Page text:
The Bat (Chapter 2, page 1 of 15)


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Chapter 2

Miss Cornelia Van Gorder, indomitable spinster, last bearer of a name which had been great in New York when New York was a red-roofed Nieuw Amsterdam and Peter Stuyvesant a parvenu, sat propped up in bed in the green room of her newly rented country house reading the morning newspaper. Thus seen, with an old soft Paisley shawl tucked in about her thin shoulders and without the stately gray transformation that adorned her on less intimate occasions,--she looked much less formidable and more innocently placid than those could ever have imagined who had only felt the bite of her tart wit at such functions as the state Van Gorder dinners. Patrician to her finger tips, independent to the roots of her hair, she preserved, at sixty-five, a humorous and quenchless curiosity in regard to every side of life, which even the full and crowded years that already lay behind her had not entirely satisfied. She was an Age and an Attitude, but she was more than that; she had grown old without growing dull or losing touch with youth--her face had the delicate strength of a fine cameo and her mild and youthful heart preserved an innocent zest for adventure.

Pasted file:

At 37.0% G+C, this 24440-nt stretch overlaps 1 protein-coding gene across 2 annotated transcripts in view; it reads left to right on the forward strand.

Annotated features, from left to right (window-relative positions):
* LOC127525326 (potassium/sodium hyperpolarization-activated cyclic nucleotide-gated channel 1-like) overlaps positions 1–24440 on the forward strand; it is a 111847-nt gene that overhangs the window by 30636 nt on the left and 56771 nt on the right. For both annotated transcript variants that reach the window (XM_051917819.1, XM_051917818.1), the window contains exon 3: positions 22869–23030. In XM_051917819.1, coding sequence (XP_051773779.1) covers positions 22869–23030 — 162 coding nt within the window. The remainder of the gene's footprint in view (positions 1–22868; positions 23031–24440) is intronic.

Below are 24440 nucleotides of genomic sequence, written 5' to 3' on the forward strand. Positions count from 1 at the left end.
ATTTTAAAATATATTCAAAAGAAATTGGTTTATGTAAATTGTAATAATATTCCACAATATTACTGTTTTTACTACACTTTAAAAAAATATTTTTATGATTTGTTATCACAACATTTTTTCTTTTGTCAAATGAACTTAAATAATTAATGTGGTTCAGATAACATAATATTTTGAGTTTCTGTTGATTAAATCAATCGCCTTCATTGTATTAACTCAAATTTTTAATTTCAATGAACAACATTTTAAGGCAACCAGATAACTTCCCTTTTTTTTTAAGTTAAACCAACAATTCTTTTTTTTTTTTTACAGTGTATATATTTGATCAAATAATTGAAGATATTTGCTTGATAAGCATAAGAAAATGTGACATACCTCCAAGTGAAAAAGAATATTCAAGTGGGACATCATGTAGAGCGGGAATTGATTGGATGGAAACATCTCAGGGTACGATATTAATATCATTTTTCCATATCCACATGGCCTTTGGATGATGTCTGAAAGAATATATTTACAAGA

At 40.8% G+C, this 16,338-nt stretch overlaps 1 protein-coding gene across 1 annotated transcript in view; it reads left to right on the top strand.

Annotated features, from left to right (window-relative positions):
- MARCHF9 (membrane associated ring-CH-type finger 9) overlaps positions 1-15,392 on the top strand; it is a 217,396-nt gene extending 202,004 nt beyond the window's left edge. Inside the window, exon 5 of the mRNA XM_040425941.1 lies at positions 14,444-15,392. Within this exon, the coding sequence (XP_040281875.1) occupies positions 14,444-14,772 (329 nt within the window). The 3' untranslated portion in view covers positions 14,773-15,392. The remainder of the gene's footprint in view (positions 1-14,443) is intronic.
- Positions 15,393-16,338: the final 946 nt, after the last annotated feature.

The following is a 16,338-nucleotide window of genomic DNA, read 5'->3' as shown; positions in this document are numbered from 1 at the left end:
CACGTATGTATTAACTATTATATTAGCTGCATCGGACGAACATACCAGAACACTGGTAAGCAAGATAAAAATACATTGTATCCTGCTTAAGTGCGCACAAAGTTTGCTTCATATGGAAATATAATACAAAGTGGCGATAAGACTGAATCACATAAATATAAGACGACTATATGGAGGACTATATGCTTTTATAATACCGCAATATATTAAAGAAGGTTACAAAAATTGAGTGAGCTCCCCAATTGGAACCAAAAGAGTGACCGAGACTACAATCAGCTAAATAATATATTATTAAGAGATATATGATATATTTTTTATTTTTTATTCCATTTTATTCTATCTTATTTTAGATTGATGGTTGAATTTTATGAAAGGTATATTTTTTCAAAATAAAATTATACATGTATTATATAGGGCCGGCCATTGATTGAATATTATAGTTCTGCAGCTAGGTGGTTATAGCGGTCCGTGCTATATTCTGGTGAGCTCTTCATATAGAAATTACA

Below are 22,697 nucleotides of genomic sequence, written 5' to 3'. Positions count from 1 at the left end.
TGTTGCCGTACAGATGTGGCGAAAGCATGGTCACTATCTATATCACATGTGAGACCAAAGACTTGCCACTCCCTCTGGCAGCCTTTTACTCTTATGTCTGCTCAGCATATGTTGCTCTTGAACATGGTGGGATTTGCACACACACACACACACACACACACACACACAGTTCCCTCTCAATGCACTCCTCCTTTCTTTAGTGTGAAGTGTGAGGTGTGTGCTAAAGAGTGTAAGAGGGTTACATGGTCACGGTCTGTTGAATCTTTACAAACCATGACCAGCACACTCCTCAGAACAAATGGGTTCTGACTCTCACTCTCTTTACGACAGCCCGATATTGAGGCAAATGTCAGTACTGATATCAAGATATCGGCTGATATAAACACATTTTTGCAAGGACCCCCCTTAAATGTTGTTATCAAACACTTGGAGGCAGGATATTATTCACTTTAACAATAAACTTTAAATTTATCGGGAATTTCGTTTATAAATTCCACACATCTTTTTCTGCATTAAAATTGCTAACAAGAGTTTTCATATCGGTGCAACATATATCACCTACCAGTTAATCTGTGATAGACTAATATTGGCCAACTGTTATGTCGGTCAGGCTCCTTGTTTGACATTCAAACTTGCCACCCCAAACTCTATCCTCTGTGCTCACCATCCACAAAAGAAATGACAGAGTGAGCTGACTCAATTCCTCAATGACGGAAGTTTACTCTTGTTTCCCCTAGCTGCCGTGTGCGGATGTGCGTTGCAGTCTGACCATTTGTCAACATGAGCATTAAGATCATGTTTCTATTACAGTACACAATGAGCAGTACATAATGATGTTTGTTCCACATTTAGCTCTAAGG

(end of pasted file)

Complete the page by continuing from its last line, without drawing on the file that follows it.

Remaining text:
Wide travel, social leadership, the world of art and books, a dozen charities, an existence rich with diverse experience--all these she had enjoyed energetically and to the full--but she felt, with ingenious vanity, that there were still sides to her character which even these had not brought to light. As a little girl she had hesitated between wishing to be a locomotive engineer or a famous bandit--and when she had found, at seven, that the accident of sex would probably debar her from either occupation, she had resolved fiercely that some time before she died she would show the world in general and the Van Gorder clan in particular that a woman was quite as capable of dangerous exploits as a man. So far her life, while exciting enough at moments, had never actually been dangerous and time was slipping away without giving her an opportunity to prove her hardiness of heart. Whenever she thought of this the fact annoyed her extremely--and she thought of it now.

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